“Wild Feline Animal” Seen Stalking Backyard Chickens

Twin Cities Police officials said what could have been a mountain lion, bobcat or feral cat was stalking backyard chickens in San Anselmo on Thursday morning. Commenters are making us think this big kitty is no newbie to town.


A San Anselmo resident called the San Anselmo Police Thursday morning after spotting what they thought was a mountain lion in the backyard of their home on the 100 block of Rosemont Avenue.

Twin Cities Police Authority Srgt. Hamid Khalili said the police can’t confirm if it was a mountain lion and are, instead, referring to the critter as “some type of wild feline animal.”

The feline was reportedly stalking backyard chickens when the resident called the police at 8:40 a.m. on Sept. 6. “Then it jumped over the fence and took off,” Khalili said.

He said the feline ran behind Rosemont toward Camino de Herrera.

One officer, who thought they spotted the big cat near the property, said it looked more like a bobcat or a feral cat, Khalili said. 

There haven’t been many mountain lion sightings reported to the police recently in the Ross Valley, but commenters on our Facebook page and on this article make it sound like there has definitely been a big cat around town.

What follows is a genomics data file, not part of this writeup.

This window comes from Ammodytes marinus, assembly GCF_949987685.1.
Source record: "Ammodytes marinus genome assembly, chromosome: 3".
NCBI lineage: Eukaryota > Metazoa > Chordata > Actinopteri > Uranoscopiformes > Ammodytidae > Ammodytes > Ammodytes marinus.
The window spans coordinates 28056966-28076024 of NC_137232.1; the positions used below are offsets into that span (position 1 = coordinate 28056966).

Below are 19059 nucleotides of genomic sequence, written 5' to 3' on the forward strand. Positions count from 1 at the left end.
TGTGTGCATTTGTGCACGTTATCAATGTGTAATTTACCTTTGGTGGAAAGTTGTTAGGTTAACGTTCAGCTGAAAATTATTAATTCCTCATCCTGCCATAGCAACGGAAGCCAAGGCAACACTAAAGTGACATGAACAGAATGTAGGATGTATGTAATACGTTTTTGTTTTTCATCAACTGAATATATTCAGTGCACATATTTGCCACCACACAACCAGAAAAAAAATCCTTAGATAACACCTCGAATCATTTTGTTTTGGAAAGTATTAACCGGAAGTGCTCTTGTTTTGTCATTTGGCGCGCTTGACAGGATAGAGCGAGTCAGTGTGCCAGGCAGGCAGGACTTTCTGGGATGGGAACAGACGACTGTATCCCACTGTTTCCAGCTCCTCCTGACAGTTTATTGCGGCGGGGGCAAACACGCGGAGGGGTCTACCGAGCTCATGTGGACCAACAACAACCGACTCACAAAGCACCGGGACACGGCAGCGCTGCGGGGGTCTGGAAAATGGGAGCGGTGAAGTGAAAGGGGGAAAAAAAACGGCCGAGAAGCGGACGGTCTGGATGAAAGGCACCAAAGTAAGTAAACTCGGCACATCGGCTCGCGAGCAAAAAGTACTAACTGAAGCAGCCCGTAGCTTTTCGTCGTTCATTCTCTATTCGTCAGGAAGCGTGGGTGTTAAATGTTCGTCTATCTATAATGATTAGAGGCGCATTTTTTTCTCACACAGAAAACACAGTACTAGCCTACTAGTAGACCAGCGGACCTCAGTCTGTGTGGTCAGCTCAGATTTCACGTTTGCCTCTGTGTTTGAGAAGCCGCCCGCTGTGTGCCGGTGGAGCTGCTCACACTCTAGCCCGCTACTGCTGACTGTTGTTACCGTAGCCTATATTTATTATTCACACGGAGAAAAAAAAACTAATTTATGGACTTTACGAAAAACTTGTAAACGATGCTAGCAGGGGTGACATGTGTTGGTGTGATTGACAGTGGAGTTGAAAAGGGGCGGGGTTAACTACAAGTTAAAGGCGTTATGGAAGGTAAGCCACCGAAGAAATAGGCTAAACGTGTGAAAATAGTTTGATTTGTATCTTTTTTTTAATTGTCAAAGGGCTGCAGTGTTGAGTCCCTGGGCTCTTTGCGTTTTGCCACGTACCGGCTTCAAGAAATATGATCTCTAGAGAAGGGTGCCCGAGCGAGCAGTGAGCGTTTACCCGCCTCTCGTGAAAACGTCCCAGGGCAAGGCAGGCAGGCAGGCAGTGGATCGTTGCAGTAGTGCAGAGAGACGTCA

Commenter said below that he’s a neighbor and saw the feline with the officer. “The officer wasn't sure if it was a bobcat or a mountain lion. My own guess is that it was a fairly small mountain lion. We also found the feathers from one very recently killed chicken.”

On our Facebook page, Nathan Shimek said there have been "a lot of [mountain lion] sightings this summer between Bolinas Ridge and Bald Hill."

Christina Bryan Fitzgibbons wrote that the feline sighting might explain the mutilated deer she encountered “on the bridge leading into Brookside off Butterfield last Sunday.”

And Andree Schreiber said the sighting “might explain the missing chickens in Fairfax.” 

 commented below that there have been bobcat sightings in Fairfax and the "little bugger is stealing chickens from houses along the creek."

It seems like Rosemont Avenue gets plenty of press when it comes to wild animals. reminded us that earlier this summer a cat living on the same street survived a coyote attack.

If residents see a mountain lion, or any other wild cat, they should stay inside and close their doors and windows, Khalili said. If the animal is encountered outside, people should make as much noise as possible and make themselves look as big as they can -  stand up tall and wave your arms in the air – to scare the animal away. 

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Ian September 10, 2012 at 05:33 PM
Do feral cats get big enough to be confused for a mountain lion?
Glenda Corning September 11, 2012 at 05:29 AM
Bobcats are bigger than folks expect and they are avid hunters of chickens. I lost 4 of my girls to a bobcat earlier this year and they were taken during the day! Bobcats have stumpier tails than a mountain lion and are much smaller though they are a beefy animal.
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